# How to Review Revenue and Production Budgets in Cost Accounting

In cost accounting, revenue and production budgets forecast how many units you plan to produce and how many units you plan to sell.

Say you’re budgeting to manufacture garage doors. You need to forecast how many sales you expect. Then you consider how many garage doors you already have in inventory and plan how many you need to manufacture to meet the sales forecast. When you know the number of doors you need to make, you can budget for material and labor costs.

Direct costs are pretty straightforward, and you can use an activity level to assign indirect costs. Revenue, production, inventory, direct materials, direct labor, indirect costs (overhead), and cost of goods sold all are budgeted items.

## Apply the revenue formula in cost accounting

Say you forecast selling 200 garage doors in March. Consider how many garage doors you need to manufacture. Assuming a sales price of \$300 per door, here’s your revenue budget:

```Revenue budget = 200 units × \$300
Revenue budget = \$60,000```

## Use the inventory formula in cost accounting

```And now for the famous inventory formula:
Ending inventory = beginning inventory + production - sales```

Your production will change based on how many garage doors you already have in inventory. So if you already have 75 completed garage doors in beginning inventory, it’s clear that you won’t need to manufacture all of the 200 units you plan to sell.

But wait! Do you want any garage doors in ending inventory? If you think you’ll have orders during the first few days of the next month, you probably do. So maybe you decide on an ending inventory of 50 garage doors.

Take the inventory formula and calculate the garage door production you need. Assume x is production in units, and solve for x:

```Ending inventory = beginning inventory + production - sales
50 = 75 + x - 200
x = 175```

This simple algebra problem shows that production should be 175 units. This shows a production budget.

Garage Door Production Budget
Cost Quantity Price Total
Direct material (wood) 80 square feet \$1 per square foot \$80
Direct labor (labor) 2 hours \$25 per hour \$50
Indirect costs allocated 1 hour \$15 per hour \$15
Cost per unit \$145
Units Unit cost Total cost
Production cost 175 \$145 (above) \$25,375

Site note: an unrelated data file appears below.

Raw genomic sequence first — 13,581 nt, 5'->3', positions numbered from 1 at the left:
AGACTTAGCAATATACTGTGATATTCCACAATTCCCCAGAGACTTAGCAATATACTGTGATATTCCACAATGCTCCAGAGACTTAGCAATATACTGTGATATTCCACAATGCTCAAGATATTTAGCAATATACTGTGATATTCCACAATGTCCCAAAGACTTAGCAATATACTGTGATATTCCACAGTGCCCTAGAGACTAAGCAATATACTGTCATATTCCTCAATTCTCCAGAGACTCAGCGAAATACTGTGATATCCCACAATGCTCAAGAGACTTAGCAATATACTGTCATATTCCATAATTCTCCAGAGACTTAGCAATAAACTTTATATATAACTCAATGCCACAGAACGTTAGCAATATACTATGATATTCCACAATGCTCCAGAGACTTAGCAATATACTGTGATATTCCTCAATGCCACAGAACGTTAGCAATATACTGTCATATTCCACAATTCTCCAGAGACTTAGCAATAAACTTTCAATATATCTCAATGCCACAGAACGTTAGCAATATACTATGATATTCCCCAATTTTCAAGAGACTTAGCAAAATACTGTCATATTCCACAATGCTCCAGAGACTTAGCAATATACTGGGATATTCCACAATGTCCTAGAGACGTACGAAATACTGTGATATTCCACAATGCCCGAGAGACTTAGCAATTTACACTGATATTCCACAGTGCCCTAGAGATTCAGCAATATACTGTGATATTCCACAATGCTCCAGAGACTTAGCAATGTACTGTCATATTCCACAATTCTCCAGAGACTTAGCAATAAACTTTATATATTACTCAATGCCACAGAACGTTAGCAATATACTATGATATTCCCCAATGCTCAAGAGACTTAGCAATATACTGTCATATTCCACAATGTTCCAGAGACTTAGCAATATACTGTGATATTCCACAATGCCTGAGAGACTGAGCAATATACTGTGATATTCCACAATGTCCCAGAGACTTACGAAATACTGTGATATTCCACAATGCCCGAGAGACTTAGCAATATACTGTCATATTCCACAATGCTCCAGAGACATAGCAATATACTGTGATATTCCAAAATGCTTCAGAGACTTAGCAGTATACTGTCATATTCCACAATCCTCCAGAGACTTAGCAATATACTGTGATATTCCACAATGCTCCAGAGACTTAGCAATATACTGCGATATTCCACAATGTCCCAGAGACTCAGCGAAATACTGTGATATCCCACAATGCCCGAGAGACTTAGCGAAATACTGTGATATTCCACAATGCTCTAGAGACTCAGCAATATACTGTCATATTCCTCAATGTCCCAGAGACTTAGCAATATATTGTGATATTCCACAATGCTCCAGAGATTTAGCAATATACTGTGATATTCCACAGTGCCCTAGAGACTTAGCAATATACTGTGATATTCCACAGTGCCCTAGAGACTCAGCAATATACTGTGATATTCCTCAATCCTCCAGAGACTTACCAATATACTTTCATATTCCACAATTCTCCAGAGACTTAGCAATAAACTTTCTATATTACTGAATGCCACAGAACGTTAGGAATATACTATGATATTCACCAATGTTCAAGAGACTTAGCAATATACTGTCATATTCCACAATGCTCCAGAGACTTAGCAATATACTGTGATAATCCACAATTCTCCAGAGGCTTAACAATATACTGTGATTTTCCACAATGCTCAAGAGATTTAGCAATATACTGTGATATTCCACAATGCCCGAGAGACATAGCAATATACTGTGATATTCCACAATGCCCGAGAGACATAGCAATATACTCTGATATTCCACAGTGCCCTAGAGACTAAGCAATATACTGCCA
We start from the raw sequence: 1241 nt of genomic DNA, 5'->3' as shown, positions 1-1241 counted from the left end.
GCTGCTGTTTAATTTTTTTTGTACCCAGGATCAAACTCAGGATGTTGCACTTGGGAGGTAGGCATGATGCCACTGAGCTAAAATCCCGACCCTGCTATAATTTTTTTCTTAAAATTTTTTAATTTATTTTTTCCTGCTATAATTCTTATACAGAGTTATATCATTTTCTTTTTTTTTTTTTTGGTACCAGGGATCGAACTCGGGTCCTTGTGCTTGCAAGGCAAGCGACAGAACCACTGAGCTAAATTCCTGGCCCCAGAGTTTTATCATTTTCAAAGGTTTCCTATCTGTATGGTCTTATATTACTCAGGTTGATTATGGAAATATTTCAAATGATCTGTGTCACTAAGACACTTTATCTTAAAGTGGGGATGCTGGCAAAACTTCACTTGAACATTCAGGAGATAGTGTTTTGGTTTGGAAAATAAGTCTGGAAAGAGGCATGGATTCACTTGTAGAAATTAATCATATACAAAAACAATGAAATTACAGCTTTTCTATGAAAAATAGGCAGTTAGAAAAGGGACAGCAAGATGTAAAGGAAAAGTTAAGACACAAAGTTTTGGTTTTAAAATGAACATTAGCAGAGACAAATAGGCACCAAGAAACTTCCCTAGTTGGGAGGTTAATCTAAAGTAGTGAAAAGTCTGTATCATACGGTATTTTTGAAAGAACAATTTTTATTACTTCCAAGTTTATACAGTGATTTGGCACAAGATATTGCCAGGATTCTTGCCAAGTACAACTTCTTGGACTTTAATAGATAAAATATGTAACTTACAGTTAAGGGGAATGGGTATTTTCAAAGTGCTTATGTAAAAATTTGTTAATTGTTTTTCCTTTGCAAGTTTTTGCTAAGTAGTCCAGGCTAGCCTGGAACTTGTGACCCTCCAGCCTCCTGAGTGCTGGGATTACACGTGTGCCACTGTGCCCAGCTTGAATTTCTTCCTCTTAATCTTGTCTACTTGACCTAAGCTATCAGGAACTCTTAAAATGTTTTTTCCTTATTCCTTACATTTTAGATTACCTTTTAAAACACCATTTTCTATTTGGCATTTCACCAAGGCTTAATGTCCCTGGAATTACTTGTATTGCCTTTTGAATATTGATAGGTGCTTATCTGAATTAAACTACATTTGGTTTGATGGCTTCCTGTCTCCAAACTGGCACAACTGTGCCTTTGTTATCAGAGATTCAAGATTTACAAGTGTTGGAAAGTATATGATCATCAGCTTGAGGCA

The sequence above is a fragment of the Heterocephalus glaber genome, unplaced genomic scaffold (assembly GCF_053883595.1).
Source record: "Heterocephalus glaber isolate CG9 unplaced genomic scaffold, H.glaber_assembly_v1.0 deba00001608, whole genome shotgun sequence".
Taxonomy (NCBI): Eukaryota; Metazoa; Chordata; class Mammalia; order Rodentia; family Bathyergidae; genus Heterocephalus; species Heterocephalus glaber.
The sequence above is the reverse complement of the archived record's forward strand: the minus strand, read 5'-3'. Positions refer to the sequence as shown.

The production budget includes direct materials, direct labor, and indirect costs (overhead). In this example, the indirect cost is allocated based on machine hours. Add the costs to get a unit cost. Then multiply units to be produced by the cost per unit. That amount is the total cost of production of \$25,375.

## Assess the cost of goods sold in cost accounting

The goods you produce for customers end up in one of two places: You either sell them (cost of goods sold), or they’re still on the shelf (finished goods inventory). Beginning inventory and production don’t matter.

What costs should be attached to the goods you sell? How much did they cost to produce? (If you’re a retailer, how much did they cost to get?) To continue with the garage door manufacturing example, assume that the first goods you sell are from beginning inventory. Because all 75 units of beginning inventory are sold, use a formula to determine how many units of the March production are sold:

```March production sold = total sales - beginning inventory
March production sold = 200 - 75
March production sold = 125```

Assume also that the cost per unit of beginning inventory is \$143. That cost is different from the March production cost of \$145. (Why the change? Because it seems like the costs of materials and labor to make a garage door go up all the time.) This table displays the cost of goods sold budget.

 Units Cost Per Unit Total Cost Beginning inventory 75 \$143 \$10,725 March production sold 125 \$145 \$18,125 Total 200 \$28,850

The total cost of goods sold is higher (\$28,850) than total production cost in the first table (\$25,375). That makes sense, because that table deals only with producing 175 units. You sold 200 units, but 75 units were from inventory. Because of adjustments for beginning and desired ending inventory, you don’t always need to produce in a month the number of units you sell in a month.

One more calculation. (There’s always one more calculation.) Now calculate your ending inventory budget:

```Ending inventory budget = units × per unit cost
Ending inventory budget = 50 × \$145
Ending inventory budget = \$7,250```

You’ve planned revenue, production, and inventory. Great! Now you need to figure out how to pay for it all. If you don’t have a budget for an adequate cash amount to operate, you can’t do business.